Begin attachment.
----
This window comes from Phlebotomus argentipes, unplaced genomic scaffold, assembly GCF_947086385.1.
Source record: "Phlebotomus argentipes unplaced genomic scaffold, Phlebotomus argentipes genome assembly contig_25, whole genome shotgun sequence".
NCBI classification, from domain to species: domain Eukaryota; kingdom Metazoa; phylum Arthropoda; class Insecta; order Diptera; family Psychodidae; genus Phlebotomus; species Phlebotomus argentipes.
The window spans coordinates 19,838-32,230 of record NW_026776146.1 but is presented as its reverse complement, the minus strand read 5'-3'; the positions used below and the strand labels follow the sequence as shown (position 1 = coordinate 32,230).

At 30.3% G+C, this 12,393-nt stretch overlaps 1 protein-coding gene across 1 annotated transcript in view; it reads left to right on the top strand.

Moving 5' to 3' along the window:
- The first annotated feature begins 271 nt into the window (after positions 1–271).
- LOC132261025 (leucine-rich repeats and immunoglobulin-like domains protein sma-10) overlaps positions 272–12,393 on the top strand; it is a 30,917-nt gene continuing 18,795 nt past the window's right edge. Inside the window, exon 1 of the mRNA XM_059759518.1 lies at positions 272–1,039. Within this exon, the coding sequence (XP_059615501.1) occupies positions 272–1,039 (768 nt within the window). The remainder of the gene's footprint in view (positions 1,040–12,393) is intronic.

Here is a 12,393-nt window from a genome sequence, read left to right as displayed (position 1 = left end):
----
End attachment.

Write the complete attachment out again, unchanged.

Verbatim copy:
This window comes from Phlebotomus argentipes, unplaced genomic scaffold, assembly GCF_947086385.1.
Source record: "Phlebotomus argentipes unplaced genomic scaffold, Phlebotomus argentipes genome assembly contig_25, whole genome shotgun sequence".
NCBI classification, from domain to species: domain Eukaryota; kingdom Metazoa; phylum Arthropoda; class Insecta; order Diptera; family Psychodidae; genus Phlebotomus; species Phlebotomus argentipes.
The window spans coordinates 19,838-32,230 of record NW_026776146.1 but is presented as its reverse complement, the minus strand read 5'-3'; the positions used below and the strand labels follow the sequence as shown (position 1 = coordinate 32,230).

At 30.3% G+C, this 12,393-nt stretch overlaps 1 protein-coding gene across 1 annotated transcript in view; it reads left to right on the top strand.

Moving 5' to 3' along the window:
- The first annotated feature begins 271 nt into the window (after positions 1–271).
- LOC132261025 (leucine-rich repeats and immunoglobulin-like domains protein sma-10) overlaps positions 272–12,393 on the top strand; it is a 30,917-nt gene continuing 18,795 nt past the window's right edge. Inside the window, exon 1 of the mRNA XM_059759518.1 lies at positions 272–1,039. Within this exon, the coding sequence (XP_059615501.1) occupies positions 272–1,039 (768 nt within the window). The remainder of the gene's footprint in view (positions 1,040–12,393) is intronic.

Here is a 12,393-nt window from a genome sequence, read left to right as displayed (position 1 = left end):